range along its eastern shore. The Dock Yard ex-
tends 3,500 feet along the shore and comprises 96
acres, containing a basin 250 feet by 180, in which
are kept the boats and launches belonging to the
Yard; also two mast ponds and a canal, which
enables vessels bringing stores, to land them at the
door intended for their reception. Ships and dry
docks for building and repairing of the largest
ships of war, range along the shore of Ha-
moaze, and communicate wuth the Dock basin, a
block of store houses built of stone, 450 feet long,
and 300 wide, 2 roperies 1,200 feet in length, 3
stories high, and a smilhery containing 48 forges,
all are within the Yard. The bakehouse, brew-
house, and cooperage, and slaughter house, hos-
pital and barracks for 3,000 men, are without the
Yard, but contiguous thereto; all defended on
the land side by several batteries, and a line of
circumvallation mounted with numerous cannon,
and an outer trench excavated 22 to 20 feet deep,
out of the solid rock, forming altogether the most
complete and magnificent display of human art
and exertion in the world. The parish church is
at Stoke, about a mile distant, but the town con-
tains two chapels of ease and numerous dissen-
ting meeting-houses. Here are also a commo-
dious town-hall and a public library, besides sev-
eral other handsome buildings. The column
erected to commemorate the name of the town is
a prominent and interesting object. The streets
are mostly at right angles and wrell paved. In the
census of 1821 the population of Devonport, then
Plvmouth Dock, was returned with Plymouth,
i
thick see ; the post office at Devonport is 217 1-2
miles S. W. of Hyde Park Corner, London, by
war of Salisbury and Exeter, distant from the
latter 4-5 miles. The block house flag-staff of the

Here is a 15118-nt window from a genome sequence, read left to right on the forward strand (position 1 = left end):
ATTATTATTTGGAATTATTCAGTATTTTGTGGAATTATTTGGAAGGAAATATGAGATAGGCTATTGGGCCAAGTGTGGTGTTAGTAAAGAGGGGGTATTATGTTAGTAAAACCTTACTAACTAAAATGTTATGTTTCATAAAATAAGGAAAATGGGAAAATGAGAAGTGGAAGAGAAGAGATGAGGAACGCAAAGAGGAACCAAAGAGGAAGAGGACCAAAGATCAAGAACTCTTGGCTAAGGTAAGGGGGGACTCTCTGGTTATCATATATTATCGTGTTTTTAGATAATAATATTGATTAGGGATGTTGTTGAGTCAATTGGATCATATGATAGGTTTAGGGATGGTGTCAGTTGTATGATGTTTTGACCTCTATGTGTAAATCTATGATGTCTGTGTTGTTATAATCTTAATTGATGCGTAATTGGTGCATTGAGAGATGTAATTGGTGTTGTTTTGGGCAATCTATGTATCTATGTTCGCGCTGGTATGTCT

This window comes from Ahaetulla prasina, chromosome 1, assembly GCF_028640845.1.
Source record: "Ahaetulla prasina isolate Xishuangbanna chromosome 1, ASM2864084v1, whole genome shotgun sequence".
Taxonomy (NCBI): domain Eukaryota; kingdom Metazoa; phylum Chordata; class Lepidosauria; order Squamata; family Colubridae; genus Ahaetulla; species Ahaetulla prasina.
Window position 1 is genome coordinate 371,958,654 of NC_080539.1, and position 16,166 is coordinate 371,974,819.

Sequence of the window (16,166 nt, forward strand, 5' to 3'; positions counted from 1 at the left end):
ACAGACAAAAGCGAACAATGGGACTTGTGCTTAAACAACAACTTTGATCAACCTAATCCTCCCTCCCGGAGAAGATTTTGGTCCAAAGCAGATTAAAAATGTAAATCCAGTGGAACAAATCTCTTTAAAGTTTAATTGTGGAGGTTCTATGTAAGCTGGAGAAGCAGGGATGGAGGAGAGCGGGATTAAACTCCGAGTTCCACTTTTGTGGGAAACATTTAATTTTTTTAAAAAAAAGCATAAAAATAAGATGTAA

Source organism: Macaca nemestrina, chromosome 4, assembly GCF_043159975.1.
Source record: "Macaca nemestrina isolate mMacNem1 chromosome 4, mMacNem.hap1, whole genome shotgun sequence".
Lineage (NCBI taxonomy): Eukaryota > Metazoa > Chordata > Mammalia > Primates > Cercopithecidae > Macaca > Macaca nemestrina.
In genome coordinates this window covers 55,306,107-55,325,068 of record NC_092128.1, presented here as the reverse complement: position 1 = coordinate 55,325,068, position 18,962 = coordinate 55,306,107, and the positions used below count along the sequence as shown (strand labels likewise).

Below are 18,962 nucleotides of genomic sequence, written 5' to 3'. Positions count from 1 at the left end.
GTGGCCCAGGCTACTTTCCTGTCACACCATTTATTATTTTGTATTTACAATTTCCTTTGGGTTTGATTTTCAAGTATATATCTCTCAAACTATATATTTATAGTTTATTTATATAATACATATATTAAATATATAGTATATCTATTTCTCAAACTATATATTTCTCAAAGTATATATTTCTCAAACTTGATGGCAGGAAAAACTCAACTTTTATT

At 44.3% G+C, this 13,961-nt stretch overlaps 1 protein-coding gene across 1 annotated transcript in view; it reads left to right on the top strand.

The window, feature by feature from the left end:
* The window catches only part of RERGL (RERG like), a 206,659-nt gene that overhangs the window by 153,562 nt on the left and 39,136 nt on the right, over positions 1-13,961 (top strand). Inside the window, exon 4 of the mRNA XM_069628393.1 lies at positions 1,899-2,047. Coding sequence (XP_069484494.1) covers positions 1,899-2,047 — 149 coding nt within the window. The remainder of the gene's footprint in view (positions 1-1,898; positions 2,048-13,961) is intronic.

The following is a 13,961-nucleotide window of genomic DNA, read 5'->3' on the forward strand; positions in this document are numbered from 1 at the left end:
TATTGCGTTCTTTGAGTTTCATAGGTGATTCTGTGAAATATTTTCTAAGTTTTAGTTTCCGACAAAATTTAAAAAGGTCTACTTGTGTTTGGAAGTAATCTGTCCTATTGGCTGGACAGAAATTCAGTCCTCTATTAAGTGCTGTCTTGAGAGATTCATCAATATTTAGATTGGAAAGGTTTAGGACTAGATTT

garrison is in the lat. of 50. 22. 56. X., and 4. 9.

11. long. W. of Greenwich.

Devonshire, a maritime county in the S. W. of
England, bounded oh the N. E. by the county of
Somerset, N. W. by the entrance to the Bristol
Channel, W. S. W. by the Tamar River, which
divides it from the county of Cornwall, and S. by
the English Channel. Its extreme length from
the Start Point in the English Channel to Ilfra-
comb, on the shore of the Bristol Channel, is
about 70 miles, but its mean length and breadth
is abopt 50 miles, giving the largest area of any
county in England, except those of York and
Lincoln. It is the fourth county in order of pop-
ulation, and the most agricultural of any in the
kingdom. Although it has the finest harbour in the
world, and several other convenient ones, and in-
tersected by numerous streams, favourable for mill
sites, and other manufacturing operations, rela-
tively , it is one of the least commercial and man-
ufacturing counties in the kingdom. The S. W.
part of the county contains a dreary tract called
Dartmoor, containing upwards of 53,000 acres ;
the highest elevation of this moor, is 1,549 feet
above the level of the sea ; the other parts of the
county more particularly the S. and W. are ex-
ceedingly fertile. Its principal surplus produce
is cattle of a remarkably fine breed, either for
dairying or for feeding, and of beautiful symme
try; the N. E. part of the county contains veins
of copper, lead, manganese, gypsum, and of load-
stone ; antimony, bismuth, and cobalt are also
found in small quantities ; it has also quarries of
beautiful marble and granite, none of which how-
ever are worked to any great advantage. The
principal manufactures of the county are serges.




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Brookes' Universal Gazetteer of the World (1850)